I recently plugged in my tablet on my windows box and noticed a weird quirk with the pen strokes when trying to draw sketches or produce illustrations with it. (Now this has been an old problem but never addressed in any official update or fix so just in case you’re still having troubles this could potentially help) So here’s the situation:
When click and dragging, there is a very noticeable delay at the start of the click.
This means for example when click and dragging using the tablet’s pen on the desktop, the blue bounding box does not appear immediately but only after the curser has travelled a small distance away from the initial spot. Now this may not be such a problem for everyday computer use but if you own a Wacom tablet, then obviously you would be doodling some drawings to some degree, so this is where the problem becomes noticeable. When you’re drawing, the first portion of any stroke you make will be just an appalling straight line. It also means that it is nigh on impossible to make small strokes.
(I’ve installed Wacom’s driver quite a while ago and this machine’s been upgraded to 8.1 since so there might have been some issues. The Wacom tablet model I’m using is also CTH-470 which is the small pen and touch model so your milage may vary. If you have only recently installed a Wacom and a driver then you should be good to go.)
Now let’s look at some of the points:
– It is a system wide problem, so that mean regardless where you are and what application you are using the delay is still there.
Microsoft has been pushing the tablet and touch screen thing to users since version 8 so they’ve now tightly integrated their own tablet and touch system to their OS. This could be the culprit that’s making Wacom’s own drivers unstable so its a good guess to turn them off.
It is now obvious what’s going on. Upon inspection you can gather that what the OS is trying to do is every time you click and hold it is waiting for the signal that determines if this click is a single click or a right click.
Now most Wacom pens come with a few buttons and one that designates it as a right click button so this feature is not necessary for us so let’s turn that off by unchecking the box and going into settings and unchecking that too.
Now give it a try again. If not restart your machine and give it another try. Working ? Good, you can stop here. No ? Same with me so let’s continue, this is going to be a bumpy ride. I’m guessing the OS’s tablet system is still overriding Wacom’s drivers so let’s shut that off completely. You can either:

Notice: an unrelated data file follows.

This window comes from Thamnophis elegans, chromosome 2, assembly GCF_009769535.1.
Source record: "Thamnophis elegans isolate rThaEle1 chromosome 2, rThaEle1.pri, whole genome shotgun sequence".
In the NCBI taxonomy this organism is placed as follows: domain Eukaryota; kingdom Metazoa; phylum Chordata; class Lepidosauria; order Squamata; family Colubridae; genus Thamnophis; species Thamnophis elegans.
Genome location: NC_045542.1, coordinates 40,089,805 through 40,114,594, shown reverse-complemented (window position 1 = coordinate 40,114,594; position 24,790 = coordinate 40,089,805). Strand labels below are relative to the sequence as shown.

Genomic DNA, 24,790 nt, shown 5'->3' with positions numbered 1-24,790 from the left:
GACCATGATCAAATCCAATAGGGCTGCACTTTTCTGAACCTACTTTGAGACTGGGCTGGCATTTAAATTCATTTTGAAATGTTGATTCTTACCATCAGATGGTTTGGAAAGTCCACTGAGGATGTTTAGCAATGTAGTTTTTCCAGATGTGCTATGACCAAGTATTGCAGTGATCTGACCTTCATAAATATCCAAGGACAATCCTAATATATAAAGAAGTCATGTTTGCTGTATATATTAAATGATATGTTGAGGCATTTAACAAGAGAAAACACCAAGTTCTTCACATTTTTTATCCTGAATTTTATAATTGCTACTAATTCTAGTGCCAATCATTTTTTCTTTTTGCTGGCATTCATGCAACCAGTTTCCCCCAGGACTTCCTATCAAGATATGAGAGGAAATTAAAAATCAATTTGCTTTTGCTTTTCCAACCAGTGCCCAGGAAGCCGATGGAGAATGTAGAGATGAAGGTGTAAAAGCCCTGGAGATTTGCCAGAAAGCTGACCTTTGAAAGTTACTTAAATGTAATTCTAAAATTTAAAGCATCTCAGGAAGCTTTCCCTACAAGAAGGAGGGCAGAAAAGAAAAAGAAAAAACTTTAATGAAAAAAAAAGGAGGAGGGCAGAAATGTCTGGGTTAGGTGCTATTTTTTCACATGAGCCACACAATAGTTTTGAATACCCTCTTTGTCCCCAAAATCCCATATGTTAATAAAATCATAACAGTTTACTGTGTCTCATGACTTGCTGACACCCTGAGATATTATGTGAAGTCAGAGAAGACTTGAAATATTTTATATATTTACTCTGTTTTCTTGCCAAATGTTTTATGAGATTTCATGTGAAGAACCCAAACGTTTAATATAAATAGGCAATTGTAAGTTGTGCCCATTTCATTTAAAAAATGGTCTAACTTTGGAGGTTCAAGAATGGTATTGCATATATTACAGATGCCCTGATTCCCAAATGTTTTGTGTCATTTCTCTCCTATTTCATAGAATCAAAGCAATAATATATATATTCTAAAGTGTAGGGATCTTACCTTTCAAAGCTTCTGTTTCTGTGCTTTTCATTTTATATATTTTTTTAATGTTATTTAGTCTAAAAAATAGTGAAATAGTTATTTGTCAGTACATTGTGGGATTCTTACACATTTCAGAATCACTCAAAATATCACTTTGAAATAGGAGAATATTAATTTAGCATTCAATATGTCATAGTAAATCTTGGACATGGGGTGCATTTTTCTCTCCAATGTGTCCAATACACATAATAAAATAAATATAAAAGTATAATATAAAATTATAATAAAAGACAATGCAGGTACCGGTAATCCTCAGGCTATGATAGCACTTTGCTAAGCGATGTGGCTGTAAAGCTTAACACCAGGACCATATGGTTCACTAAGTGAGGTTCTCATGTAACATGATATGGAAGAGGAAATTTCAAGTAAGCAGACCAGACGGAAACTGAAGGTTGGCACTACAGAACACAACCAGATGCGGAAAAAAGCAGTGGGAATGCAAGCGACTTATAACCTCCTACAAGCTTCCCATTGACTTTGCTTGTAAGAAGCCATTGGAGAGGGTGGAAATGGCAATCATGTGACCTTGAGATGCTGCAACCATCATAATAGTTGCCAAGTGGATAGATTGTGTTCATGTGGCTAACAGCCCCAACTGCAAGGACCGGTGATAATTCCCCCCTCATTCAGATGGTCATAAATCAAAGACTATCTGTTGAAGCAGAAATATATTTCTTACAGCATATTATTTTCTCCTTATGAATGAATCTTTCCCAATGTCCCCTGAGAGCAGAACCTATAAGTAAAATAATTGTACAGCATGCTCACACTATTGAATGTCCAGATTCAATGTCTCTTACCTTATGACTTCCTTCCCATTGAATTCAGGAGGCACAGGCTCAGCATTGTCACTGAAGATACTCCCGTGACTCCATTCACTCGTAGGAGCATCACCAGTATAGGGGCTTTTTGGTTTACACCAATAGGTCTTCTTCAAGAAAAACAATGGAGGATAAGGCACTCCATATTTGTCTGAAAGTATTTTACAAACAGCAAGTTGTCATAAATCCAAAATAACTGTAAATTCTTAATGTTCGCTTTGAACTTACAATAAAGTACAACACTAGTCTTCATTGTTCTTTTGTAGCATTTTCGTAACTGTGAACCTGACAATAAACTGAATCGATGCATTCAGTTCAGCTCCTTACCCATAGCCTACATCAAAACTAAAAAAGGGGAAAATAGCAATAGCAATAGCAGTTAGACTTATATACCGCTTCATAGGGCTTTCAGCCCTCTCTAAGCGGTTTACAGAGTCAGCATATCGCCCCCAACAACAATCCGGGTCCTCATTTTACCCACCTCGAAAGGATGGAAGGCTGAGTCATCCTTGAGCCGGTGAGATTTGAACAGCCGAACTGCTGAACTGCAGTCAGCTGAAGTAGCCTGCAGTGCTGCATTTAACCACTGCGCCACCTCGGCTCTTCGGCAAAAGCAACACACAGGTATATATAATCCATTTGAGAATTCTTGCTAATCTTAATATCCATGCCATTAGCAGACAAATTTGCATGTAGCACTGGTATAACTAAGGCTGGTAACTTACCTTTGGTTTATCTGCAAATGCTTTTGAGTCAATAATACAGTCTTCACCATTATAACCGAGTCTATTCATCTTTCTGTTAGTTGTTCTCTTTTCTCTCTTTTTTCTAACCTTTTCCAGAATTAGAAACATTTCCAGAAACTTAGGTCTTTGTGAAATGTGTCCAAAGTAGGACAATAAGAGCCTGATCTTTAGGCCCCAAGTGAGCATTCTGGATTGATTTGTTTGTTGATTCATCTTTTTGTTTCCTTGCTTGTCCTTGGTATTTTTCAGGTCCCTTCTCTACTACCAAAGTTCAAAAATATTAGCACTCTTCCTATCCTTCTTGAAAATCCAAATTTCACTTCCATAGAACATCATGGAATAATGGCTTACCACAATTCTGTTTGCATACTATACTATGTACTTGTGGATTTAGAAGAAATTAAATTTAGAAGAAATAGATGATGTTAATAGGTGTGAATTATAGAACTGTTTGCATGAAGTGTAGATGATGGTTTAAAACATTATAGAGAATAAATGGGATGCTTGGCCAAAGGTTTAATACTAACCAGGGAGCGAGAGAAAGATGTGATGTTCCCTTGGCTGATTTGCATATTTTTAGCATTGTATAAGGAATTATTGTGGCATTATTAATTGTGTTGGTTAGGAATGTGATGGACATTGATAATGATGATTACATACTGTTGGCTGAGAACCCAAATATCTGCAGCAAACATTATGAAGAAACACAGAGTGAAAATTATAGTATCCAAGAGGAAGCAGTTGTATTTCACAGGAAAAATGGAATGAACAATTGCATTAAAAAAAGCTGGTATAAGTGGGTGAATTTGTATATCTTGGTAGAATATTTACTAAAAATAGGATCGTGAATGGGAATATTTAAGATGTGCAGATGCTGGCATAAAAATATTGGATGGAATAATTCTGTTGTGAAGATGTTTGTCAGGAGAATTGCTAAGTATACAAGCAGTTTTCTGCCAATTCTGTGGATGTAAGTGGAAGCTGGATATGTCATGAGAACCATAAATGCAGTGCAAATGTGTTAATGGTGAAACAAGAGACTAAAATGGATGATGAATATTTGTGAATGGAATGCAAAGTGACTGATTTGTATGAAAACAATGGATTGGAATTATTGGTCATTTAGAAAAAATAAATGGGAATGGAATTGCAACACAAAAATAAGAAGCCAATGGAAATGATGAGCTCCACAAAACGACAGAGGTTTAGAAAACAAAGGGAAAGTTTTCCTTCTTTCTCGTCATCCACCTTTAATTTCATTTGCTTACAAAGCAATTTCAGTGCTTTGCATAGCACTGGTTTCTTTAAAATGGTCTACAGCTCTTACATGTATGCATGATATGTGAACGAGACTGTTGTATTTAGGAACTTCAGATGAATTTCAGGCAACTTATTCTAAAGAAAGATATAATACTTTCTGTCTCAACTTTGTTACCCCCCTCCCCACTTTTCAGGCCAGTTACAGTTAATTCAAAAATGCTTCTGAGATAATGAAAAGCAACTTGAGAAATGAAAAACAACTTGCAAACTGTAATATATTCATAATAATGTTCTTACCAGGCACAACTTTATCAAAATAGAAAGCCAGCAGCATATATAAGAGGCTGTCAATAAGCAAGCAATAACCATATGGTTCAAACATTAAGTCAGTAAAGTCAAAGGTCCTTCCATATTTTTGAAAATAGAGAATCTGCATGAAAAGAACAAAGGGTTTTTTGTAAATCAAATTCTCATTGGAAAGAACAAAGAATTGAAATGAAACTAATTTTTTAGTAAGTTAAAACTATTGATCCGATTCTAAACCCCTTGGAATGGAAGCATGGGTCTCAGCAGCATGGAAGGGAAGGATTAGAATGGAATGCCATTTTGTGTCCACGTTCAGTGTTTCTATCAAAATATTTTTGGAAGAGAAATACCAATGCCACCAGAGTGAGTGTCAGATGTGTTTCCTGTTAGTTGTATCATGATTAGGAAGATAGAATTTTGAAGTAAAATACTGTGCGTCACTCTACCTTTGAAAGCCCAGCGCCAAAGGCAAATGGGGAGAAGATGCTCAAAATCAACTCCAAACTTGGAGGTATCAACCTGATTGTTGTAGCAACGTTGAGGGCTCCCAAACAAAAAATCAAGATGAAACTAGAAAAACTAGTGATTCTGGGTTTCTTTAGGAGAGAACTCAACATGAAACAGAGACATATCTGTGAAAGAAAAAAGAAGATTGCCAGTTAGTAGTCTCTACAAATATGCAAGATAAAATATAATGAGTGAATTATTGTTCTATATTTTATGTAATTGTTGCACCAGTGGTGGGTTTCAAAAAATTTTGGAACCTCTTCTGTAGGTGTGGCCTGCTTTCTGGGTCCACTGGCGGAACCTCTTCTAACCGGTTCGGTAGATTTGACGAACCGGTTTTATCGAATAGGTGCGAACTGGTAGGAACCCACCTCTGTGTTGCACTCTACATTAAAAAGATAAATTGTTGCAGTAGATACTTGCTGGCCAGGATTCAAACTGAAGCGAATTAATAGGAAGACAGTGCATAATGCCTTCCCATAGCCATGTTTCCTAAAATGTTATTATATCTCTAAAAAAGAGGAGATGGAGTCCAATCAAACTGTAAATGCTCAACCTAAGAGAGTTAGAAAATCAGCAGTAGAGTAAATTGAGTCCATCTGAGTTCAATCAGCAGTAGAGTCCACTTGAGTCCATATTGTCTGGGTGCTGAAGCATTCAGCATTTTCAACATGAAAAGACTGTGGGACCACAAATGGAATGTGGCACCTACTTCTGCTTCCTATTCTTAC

– Press the win-key + R, this bring up the run command. Key in services.msc to bring up the services window.
– Alternatively you can right-click “This PC” which is the highest hierarchy of your computer (there could be the icon or similar lying around on your desktop) and click manage which brings up the computer management system and on the left pane open up Services and Applications and it’s under Services.
Now this is where it may differ for people, you’ll need to find the service that handles the OS’s natural pen and ink functionality. For some it might be called “Tablet PC Input Service” but mine’s listed as “Touch Keyboard and Handwriting Panel Service”.
Double-click on it or right-click properties it to bring up a new window. You know you’re on the right track if the description of the service has tablet or pen or ink in it inside somewhere. Now under Startup type you’ll want to disable it. So this stops Windows’s own pen system from loading allowing Wacom to do it’s job.
You’ll also want to pop into the recovery tab and set all the failures to “Take no action” because you know, Windows knows when something’s not started up on the list and attempts to start it back up if it’s not and we reeeeeally don’t want it to start up with the system.
Now that that’s done, it’s good to give the driver a refresh too so head over to Wacom’s drivers page, get the latest driver, uninstall your existing Wacom driver (you can do so under the uninstall programs menu) and reinstall the latest driver.